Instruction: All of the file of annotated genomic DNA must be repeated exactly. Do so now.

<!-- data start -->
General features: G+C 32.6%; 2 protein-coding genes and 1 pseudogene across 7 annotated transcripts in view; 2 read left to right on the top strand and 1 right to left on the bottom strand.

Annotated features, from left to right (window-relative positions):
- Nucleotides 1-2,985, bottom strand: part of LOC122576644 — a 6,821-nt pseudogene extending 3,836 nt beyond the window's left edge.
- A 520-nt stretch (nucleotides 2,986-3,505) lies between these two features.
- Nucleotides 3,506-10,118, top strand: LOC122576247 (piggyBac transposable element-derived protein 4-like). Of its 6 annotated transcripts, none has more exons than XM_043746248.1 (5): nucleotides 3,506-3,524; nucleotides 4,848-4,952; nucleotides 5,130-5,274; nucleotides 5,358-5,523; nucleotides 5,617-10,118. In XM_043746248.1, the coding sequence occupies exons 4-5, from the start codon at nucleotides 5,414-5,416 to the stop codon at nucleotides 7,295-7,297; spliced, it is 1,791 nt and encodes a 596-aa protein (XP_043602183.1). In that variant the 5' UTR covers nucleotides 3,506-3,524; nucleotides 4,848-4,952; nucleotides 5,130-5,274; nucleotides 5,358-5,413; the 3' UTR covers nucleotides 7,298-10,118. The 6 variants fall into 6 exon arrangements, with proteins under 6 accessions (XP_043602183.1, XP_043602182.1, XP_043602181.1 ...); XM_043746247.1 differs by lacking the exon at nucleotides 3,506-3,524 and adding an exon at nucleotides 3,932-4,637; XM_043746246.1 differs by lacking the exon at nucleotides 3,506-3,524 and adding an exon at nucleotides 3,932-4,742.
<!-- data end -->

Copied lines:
General features: G+C 32.6%; 2 protein-coding genes and 1 pseudogene across 7 annotated transcripts in view; 2 read left to right on the top strand and 1 right to left on the bottom strand.

Annotated features, from left to right (window-relative positions):
- Nucleotides 1-2,985, bottom strand: part of LOC122576644 — a 6,821-nt pseudogene extending 3,836 nt beyond the window's left edge.
- A 520-nt stretch (nucleotides 2,986-3,505) lies between these two features.
- Nucleotides 3,506-10,118, top strand: LOC122576247 (piggyBac transposable element-derived protein 4-like). Of its 6 annotated transcripts, none has more exons than XM_043746248.1 (5): nucleotides 3,506-3,524; nucleotides 4,848-4,952; nucleotides 5,130-5,274; nucleotides 5,358-5,523; nucleotides 5,617-10,118. In XM_043746248.1, the coding sequence occupies exons 4-5, from the start codon at nucleotides 5,414-5,416 to the stop codon at nucleotides 7,295-7,297; spliced, it is 1,791 nt and encodes a 596-aa protein (XP_043602183.1). In that variant the 5' UTR covers nucleotides 3,506-3,524; nucleotides 4,848-4,952; nucleotides 5,130-5,274; nucleotides 5,358-5,413; the 3' UTR covers nucleotides 7,298-10,118. The 6 variants fall into 6 exon arrangements, with proteins under 6 accessions (XP_043602183.1, XP_043602182.1, XP_043602181.1 ...); XM_043746247.1 differs by lacking the exon at nucleotides 3,506-3,524 and adding an exon at nucleotides 3,932-4,637; XM_043746246.1 differs by lacking the exon at nucleotides 3,506-3,524 and adding an exon at nucleotides 3,932-4,742.